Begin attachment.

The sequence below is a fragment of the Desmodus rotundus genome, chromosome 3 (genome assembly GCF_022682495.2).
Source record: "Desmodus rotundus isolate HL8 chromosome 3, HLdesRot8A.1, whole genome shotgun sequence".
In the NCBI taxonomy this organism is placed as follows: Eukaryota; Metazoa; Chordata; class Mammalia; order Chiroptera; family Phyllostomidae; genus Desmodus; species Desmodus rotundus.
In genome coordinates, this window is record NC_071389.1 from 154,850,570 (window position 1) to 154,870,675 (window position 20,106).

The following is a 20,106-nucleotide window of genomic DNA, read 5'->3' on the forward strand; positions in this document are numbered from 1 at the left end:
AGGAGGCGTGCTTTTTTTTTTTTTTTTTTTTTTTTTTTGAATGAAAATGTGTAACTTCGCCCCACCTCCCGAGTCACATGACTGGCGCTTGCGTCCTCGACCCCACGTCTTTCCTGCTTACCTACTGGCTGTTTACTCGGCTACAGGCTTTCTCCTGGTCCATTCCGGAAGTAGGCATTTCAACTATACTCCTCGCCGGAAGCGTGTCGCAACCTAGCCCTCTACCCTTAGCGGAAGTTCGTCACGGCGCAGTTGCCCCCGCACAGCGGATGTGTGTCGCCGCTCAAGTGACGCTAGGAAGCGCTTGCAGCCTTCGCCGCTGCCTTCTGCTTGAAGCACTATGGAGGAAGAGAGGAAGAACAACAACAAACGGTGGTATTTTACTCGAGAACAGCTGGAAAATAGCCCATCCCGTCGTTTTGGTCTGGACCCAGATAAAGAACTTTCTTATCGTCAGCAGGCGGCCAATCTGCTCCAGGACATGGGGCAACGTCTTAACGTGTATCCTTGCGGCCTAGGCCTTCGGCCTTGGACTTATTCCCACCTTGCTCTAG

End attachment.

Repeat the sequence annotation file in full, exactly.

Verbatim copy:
The sequence below is a fragment of the Desmodus rotundus genome, chromosome 3 (genome assembly GCF_022682495.2).
Source record: "Desmodus rotundus isolate HL8 chromosome 3, HLdesRot8A.1, whole genome shotgun sequence".
In the NCBI taxonomy this organism is placed as follows: Eukaryota; Metazoa; Chordata; class Mammalia; order Chiroptera; family Phyllostomidae; genus Desmodus; species Desmodus rotundus.
In genome coordinates, this window is record NC_071389.1 from 154,850,570 (window position 1) to 154,870,675 (window position 20,106).

The following is a 20,106-nucleotide window of genomic DNA, read 5'->3' on the forward strand; positions in this document are numbered from 1 at the left end:
AGGAGGCGTGCTTTTTTTTTTTTTTTTTTTTTTTTTTTGAATGAAAATGTGTAACTTCGCCCCACCTCCCGAGTCACATGACTGGCGCTTGCGTCCTCGACCCCACGTCTTTCCTGCTTACCTACTGGCTGTTTACTCGGCTACAGGCTTTCTCCTGGTCCATTCCGGAAGTAGGCATTTCAACTATACTCCTCGCCGGAAGCGTGTCGCAACCTAGCCCTCTACCCTTAGCGGAAGTTCGTCACGGCGCAGTTGCCCCCGCACAGCGGATGTGTGTCGCCGCTCAAGTGACGCTAGGAAGCGCTTGCAGCCTTCGCCGCTGCCTTCTGCTTGAAGCACTATGGAGGAAGAGAGGAAGAACAACAACAAACGGTGGTATTTTACTCGAGAACAGCTGGAAAATAGCCCATCCCGTCGTTTTGGTCTGGACCCAGATAAAGAACTTTCTTATCGTCAGCAGGCGGCCAATCTGCTCCAGGACATGGGGCAACGTCTTAACGTGTATCCTTGCGGCCTAGGCCTTCGGCCTTGGACTTATTCCCACCTTGCTCTAG